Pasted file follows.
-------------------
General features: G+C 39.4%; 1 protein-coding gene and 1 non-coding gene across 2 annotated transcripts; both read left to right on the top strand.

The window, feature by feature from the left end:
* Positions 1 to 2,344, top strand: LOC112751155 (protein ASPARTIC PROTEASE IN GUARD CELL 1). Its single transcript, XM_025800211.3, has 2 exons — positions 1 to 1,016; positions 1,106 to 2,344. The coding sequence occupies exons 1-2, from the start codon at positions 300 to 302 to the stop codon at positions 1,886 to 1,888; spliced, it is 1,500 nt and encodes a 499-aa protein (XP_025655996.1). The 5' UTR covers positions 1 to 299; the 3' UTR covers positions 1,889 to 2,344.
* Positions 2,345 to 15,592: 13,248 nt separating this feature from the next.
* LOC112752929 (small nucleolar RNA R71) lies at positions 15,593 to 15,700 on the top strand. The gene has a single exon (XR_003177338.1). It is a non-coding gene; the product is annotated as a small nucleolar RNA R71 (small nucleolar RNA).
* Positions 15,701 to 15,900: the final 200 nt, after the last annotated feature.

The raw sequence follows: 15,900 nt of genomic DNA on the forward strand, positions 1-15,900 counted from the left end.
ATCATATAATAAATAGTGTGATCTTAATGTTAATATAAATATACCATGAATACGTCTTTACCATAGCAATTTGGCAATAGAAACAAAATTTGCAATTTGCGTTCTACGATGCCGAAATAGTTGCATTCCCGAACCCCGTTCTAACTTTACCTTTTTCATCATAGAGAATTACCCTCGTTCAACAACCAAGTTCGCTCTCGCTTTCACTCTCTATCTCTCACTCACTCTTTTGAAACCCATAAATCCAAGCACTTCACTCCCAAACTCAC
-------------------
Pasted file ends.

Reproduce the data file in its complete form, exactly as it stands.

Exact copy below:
General features: G+C 39.4%; 1 protein-coding gene and 1 non-coding gene across 2 annotated transcripts; both read left to right on the top strand.

The window, feature by feature from the left end:
* Positions 1 to 2,344, top strand: LOC112751155 (protein ASPARTIC PROTEASE IN GUARD CELL 1). Its single transcript, XM_025800211.3, has 2 exons — positions 1 to 1,016; positions 1,106 to 2,344. The coding sequence occupies exons 1-2, from the start codon at positions 300 to 302 to the stop codon at positions 1,886 to 1,888; spliced, it is 1,500 nt and encodes a 499-aa protein (XP_025655996.1). The 5' UTR covers positions 1 to 299; the 3' UTR covers positions 1,889 to 2,344.
* Positions 2,345 to 15,592: 13,248 nt separating this feature from the next.
* LOC112752929 (small nucleolar RNA R71) lies at positions 15,593 to 15,700 on the top strand. The gene has a single exon (XR_003177338.1). It is a non-coding gene; the product is annotated as a small nucleolar RNA R71 (small nucleolar RNA).
* Positions 15,701 to 15,900: the final 200 nt, after the last annotated feature.

The raw sequence follows: 15,900 nt of genomic DNA on the forward strand, positions 1-15,900 counted from the left end.
ATCATATAATAAATAGTGTGATCTTAATGTTAATATAAATATACCATGAATACGTCTTTACCATAGCAATTTGGCAATAGAAACAAAATTTGCAATTTGCGTTCTACGATGCCGAAATAGTTGCATTCCCGAACCCCGTTCTAACTTTACCTTTTTCATCATAGAGAATTACCCTCGTTCAACAACCAAGTTCGCTCTCGCTTTCACTCTCTATCTCTCACTCACTCTTTTGAAACCCATAAATCCAAGCACTTCACTCCCAAACTCAC